Time After Eating (hours)

Glucose level of Person A

(mL/L of blood)

Glucose level of Person B

(mL/L of blood)

0.5

170

180

1.0

155

195

1.5

140

230

2.0

135

243

2.5

140

235

3.0

135

225

4.0

130

200

 

 

 

 

 

 

 

 

 

 

 

TITLE: ______________________________________________________________________

 

 

 

 

 

 

 

 

 

 

 

 

 

 

 

 

 

 

 

 

 

 

 

 

 

 

 

 

 

 

 

 

 

 

 

 

 

 

 

 

 

 

 

 

 

 

 

 

 

 

 

 

 

 

 

 

 

 

 

 

 

 

 

 

 

 

 

 

 

 

 

 

 

 

 

 

 

 

 

 

 

 

 

 

 

 

 

 

 

 

 

 

 

 

 

 

 

 

 

 

 

 

 

 

 

 

 

 

 

 

 

 

 

 

 

 

 

 

 

 

 

 

 

 

 

 

 

 

 

 

 

 

 

 

 

 

 

 

 

 

 

 

 

 

 

 

 

 

 

 

 

 

 

 

 

 

 

 

 

 

 

 

 

 

 

 

 

 

 

 

 

 

 

 

 

 

 

 

 

 

 

 

 

 

 

 

 

 

 

 

 

 

 

 

 

 

 

 

 

 

 

 

 

 

 

 

 

 

 

 

 

 

 

 

 

 

 

 

 

 

 

 

 

 

 

 

 

 

 

 

 

 

 

 

 

 

 

 

 

 

 

 

 

 

 

 

 

 

 

 

 

 

 

 

 

 

 

 

 

 

 

 

 

 

 

 

 

 

 

 

 

 

 

 

 

 

 

 

 

 

 

 

 

 

 

 

 

 

 

 

 

 

 

 

 

 

 

 

 

 

 

 

 

 

 

 

 

 

 

 

 

 

 

 

 

 

 

 

 

 

 

 

 

 

 

 

 

 

 

 

 

 

 

 

 

 

 

 

 

 

 

 

 

 

 

 

 

 

 

 

 

 

 

 

 

 

 

 

 

 

 

 

 

 

 

 

 

 

 

 

 

 

 

 

 

 

 

 

 

 

 

 

 

 

 

 

 

 

 

 

 

 

 

 

 

 

 

 

 

 

 

 

 

 

 

 

 

 

 

 

 

 

 

 

 

 

 

 

 

 

 

 

 

 

 

 

 

 

 

 

 

 

 

 

 

 

 

 

 

 

 

 

 

 

 

 

 

 

 

 

 

 

 

 

 

 

 

 

 

 

 

 

 

 

 

 

 

 

 

 

 

 

 

 

 

 

 

 

 

 

 

 

 

 

 

 

 

 

 

 

 

 

 

 

 

 

 

 

 

 

 

 

 

 

 

 

 

 

 

 

 

 

 

 

 

 

 

 

 

 

 

 

 

 

 

 

 

 

 

 

 

 

 

 

 

 

 

 

 

 

 

 

 

 

 

 

 

 

 

 

 

 

 

 

 

 

 

 

 

 

 

 

 

 

 

 

 

 

 

 

 

 

 

 

 

 

 

 

 

 

 

 

 

 

 

 

 

 

 

 

 

 

 

 

 

 

 

 

 

 

 

 

 

 

 

 

 

 

 

 

 

 

 

 

 

 

 

 

 

 

 

 

 

 

 

 

 

 

 

 

 

 

 

 

 

 

 

 

 

 

 

 

 

 

 

 

 

 

 

 

 

 

 

 

 

 

 

 

 

 

 

 

 

 

 

 

 

 

 

 

 

 

 

 

 

 

 

 

 

 

 

 

 

 

 

 

 

 

 

 

 

 

 

 

 

 

 

 

 

 

 

 

 

 

 

 

 

 

 

 

 

 

 

 

 

 

 

 

 

 

 

 

Construct your own bar graph:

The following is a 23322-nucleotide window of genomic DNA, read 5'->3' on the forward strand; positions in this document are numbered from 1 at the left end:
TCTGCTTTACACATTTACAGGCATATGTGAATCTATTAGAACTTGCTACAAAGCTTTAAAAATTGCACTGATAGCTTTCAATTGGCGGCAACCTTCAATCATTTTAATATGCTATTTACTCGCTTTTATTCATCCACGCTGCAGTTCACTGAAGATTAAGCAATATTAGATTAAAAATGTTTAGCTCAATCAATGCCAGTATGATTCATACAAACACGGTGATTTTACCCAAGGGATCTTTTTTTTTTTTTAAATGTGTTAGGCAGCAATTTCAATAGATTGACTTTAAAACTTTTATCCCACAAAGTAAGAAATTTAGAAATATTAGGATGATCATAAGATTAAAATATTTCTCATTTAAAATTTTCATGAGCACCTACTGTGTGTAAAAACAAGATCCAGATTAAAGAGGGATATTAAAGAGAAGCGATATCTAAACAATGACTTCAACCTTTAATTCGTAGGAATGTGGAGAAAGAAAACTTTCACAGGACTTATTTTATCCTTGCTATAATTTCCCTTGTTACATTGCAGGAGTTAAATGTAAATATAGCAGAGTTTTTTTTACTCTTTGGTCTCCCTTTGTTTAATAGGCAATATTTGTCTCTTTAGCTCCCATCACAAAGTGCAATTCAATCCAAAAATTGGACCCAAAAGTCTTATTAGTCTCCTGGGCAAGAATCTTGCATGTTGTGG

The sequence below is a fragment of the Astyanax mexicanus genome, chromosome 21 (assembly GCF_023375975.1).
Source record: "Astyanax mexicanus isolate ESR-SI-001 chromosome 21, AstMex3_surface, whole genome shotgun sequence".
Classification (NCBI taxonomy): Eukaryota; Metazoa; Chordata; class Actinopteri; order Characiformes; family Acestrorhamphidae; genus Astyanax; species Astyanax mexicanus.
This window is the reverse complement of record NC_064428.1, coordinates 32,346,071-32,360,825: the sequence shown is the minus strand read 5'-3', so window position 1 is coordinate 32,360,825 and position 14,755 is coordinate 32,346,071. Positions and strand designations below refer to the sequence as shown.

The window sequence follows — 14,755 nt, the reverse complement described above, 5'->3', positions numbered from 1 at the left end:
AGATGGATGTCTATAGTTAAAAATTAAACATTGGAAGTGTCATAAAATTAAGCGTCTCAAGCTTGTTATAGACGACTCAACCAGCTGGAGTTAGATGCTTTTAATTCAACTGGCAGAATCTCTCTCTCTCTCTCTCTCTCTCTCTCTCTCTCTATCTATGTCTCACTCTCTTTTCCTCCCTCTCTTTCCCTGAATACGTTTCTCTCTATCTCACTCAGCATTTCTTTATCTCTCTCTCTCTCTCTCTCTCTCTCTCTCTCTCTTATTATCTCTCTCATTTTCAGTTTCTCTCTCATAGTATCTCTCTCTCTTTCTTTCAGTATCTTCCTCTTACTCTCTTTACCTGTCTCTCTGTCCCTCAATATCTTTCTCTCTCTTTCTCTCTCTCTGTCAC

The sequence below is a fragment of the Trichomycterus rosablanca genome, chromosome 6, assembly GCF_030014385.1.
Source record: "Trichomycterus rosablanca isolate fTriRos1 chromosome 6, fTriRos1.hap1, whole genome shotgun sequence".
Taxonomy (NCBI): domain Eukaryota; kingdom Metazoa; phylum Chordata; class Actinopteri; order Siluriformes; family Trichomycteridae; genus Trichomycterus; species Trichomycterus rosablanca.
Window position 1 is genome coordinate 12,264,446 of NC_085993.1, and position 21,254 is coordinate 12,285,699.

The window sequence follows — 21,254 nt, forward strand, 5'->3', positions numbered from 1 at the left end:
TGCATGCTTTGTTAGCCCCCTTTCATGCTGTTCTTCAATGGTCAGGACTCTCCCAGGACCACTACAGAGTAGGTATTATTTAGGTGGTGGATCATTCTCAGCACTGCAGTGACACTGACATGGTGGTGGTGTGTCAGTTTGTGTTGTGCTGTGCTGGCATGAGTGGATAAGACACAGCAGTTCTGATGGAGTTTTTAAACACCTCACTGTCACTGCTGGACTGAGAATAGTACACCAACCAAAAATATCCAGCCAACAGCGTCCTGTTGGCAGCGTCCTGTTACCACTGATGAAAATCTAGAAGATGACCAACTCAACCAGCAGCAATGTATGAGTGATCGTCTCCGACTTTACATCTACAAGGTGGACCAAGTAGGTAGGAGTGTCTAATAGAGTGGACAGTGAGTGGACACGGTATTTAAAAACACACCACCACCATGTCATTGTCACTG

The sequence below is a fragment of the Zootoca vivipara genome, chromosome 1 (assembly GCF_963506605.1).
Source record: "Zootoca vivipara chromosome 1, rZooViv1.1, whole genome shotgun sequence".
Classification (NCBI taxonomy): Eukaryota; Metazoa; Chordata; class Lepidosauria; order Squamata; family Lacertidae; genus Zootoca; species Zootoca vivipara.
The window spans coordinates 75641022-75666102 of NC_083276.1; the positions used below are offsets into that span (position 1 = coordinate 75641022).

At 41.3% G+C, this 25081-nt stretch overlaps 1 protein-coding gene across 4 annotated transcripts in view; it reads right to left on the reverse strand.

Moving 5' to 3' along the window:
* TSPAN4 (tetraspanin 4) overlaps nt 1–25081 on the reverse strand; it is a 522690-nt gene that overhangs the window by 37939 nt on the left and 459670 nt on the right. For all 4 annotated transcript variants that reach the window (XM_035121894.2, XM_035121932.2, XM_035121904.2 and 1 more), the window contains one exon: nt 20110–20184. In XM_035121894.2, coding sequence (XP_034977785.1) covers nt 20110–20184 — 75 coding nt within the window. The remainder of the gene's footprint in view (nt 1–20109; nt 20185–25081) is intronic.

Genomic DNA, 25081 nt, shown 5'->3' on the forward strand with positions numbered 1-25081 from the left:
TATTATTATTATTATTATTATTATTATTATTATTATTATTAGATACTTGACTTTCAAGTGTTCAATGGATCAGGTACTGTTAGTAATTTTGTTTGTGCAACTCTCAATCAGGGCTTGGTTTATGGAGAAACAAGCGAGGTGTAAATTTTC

1.      When making a bar graph, you must decide which variable is the manipulated (independent) variable and label the x-axis. Donít forget to include the units used. The responding (dependent) variable is placed along the y-axis. Label the y axis and donít forget to include the units used.

2.      Then you must label the bars (the spaces between the lines) on the x-axis.

3.      Then you must decide on the scale for the y-axis, that is, how much each line along the y-axis represents. Scales should be chosen to make the graph as large as possible within the limits of the graph paper and still include the largest item of data. Scale units should also be selected for ease of locating points on the graph. Multiples of 1, 2, 5 or 10 are the easiest to work with.

4.      Next you must title your graph. Follow the formula ďThe Effect of  __X__ on __Y__Ē with X = the label on the x-axis and Y= the label on the y-axis.

5.      Draw bars in two different colors to represent the two set of data. Make a key or legend.

Month

Average Precipitation for Fairbanks, Alaska (mm)

Average Precipitation for

Belem, Brazil (mm)

January

38.1

300.0

February

27.9

295.5

March

30.5

290.1

April

35.6

282.7

May

45.7

146.3

June

63.5

140.2

July

81.3

123.3

August

88.9

100.7

September

58.4

85.6

October

63.5

54.6

November

50.8

105.3

December

48.3

296.4

 

 

 

 

 

 

 

 

TITLE: ______________________________________________________________________